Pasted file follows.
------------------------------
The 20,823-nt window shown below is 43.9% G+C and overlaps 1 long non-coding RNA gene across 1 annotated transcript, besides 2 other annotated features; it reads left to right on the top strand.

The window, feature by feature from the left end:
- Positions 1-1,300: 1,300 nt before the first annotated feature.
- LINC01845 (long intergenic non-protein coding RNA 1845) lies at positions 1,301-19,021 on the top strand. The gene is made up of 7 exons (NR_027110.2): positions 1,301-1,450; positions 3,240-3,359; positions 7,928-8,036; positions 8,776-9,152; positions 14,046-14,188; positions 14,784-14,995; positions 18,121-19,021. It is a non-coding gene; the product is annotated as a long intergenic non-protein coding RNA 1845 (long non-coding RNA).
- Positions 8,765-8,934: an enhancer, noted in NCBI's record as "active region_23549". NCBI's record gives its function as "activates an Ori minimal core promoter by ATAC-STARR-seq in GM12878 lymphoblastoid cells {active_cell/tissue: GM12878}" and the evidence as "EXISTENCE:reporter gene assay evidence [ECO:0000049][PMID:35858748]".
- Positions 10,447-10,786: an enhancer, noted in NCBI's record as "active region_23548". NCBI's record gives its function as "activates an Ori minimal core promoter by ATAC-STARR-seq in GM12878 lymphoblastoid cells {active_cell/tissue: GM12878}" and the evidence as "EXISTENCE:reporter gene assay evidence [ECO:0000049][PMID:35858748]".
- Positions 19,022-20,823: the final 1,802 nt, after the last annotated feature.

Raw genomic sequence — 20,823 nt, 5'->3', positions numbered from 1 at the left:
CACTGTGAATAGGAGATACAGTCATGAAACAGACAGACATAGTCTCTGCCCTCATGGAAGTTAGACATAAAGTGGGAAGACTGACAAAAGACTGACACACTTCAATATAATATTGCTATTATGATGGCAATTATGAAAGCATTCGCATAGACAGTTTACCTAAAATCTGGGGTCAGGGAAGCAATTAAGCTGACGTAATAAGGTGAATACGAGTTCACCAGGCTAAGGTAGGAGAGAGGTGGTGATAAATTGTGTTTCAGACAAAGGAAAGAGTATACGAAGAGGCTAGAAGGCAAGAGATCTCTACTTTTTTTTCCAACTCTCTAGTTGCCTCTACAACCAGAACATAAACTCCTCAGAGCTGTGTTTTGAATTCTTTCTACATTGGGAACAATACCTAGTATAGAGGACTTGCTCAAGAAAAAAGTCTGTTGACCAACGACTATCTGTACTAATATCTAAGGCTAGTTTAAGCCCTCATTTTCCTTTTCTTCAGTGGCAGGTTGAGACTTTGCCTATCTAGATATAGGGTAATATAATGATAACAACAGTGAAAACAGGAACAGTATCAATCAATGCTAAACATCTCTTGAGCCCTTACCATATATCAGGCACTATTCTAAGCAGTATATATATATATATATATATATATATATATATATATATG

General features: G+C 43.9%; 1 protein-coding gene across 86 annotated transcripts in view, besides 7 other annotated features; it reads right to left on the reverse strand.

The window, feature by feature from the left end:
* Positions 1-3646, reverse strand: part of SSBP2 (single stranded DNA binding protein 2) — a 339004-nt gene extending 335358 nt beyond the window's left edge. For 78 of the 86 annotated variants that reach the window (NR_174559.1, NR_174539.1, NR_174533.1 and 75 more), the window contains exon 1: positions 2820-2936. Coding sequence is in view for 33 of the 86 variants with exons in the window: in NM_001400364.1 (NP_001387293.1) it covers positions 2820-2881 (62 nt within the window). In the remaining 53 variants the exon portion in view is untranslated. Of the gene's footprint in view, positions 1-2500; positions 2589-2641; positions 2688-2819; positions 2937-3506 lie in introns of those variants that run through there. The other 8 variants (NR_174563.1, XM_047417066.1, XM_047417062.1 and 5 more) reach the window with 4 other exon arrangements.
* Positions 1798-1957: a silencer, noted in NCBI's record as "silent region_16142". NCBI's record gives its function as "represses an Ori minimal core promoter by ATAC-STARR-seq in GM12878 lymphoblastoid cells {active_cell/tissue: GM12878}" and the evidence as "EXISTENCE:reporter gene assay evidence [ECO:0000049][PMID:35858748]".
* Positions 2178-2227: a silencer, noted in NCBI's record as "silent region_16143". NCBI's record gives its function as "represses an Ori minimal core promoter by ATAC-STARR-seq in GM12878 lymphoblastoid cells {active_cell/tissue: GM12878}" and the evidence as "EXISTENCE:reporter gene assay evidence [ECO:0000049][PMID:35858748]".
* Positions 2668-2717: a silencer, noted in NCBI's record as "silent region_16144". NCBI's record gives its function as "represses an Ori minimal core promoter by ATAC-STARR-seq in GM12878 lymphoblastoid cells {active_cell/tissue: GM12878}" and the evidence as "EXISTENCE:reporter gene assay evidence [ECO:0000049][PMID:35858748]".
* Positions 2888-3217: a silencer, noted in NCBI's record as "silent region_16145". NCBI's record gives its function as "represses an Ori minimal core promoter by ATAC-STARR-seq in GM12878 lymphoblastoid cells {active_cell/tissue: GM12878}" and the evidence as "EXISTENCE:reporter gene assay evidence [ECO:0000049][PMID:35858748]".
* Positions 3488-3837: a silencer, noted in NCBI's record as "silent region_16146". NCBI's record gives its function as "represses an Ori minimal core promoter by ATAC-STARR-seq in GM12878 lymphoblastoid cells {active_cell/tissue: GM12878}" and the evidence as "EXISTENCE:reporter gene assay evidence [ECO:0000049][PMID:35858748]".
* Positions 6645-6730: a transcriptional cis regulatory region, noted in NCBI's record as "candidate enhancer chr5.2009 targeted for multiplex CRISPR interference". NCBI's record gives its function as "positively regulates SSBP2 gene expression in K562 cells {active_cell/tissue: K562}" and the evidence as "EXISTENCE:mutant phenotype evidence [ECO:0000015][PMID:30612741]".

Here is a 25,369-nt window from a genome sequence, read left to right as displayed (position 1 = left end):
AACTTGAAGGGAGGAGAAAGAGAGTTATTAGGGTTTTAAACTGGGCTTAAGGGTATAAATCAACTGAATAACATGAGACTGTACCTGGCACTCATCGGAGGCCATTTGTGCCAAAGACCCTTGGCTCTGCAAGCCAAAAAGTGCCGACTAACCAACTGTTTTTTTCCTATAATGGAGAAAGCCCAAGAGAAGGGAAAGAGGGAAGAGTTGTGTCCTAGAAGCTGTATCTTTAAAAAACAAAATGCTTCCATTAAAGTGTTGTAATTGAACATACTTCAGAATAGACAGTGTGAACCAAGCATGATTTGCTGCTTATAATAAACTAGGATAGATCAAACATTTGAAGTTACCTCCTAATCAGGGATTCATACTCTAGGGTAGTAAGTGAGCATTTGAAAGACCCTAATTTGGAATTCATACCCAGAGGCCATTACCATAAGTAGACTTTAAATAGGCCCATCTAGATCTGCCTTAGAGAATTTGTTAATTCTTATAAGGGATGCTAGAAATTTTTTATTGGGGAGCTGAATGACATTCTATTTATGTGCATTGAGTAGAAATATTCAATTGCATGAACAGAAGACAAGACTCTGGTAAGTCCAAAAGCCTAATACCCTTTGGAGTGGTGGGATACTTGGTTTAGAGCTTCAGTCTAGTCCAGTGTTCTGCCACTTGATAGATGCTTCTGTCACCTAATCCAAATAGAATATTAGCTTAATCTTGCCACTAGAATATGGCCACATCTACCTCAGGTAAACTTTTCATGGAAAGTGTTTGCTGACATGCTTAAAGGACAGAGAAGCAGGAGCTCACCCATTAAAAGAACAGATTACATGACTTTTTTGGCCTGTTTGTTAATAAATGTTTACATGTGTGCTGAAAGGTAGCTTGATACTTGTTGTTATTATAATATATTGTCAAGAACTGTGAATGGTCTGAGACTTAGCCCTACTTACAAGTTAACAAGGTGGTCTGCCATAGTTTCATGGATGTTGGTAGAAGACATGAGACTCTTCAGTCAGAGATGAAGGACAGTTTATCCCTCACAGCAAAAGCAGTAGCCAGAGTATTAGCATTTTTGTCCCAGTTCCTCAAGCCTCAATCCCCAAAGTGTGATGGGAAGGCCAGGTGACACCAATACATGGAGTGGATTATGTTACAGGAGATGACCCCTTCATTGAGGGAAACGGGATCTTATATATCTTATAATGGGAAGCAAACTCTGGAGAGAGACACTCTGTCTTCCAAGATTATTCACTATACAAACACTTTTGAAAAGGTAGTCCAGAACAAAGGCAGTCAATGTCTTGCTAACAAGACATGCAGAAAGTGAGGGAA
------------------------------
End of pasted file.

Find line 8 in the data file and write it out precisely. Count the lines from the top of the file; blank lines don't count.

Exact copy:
Raw genomic sequence — 20,823 nt, 5'->3', positions numbered from 1 at the left: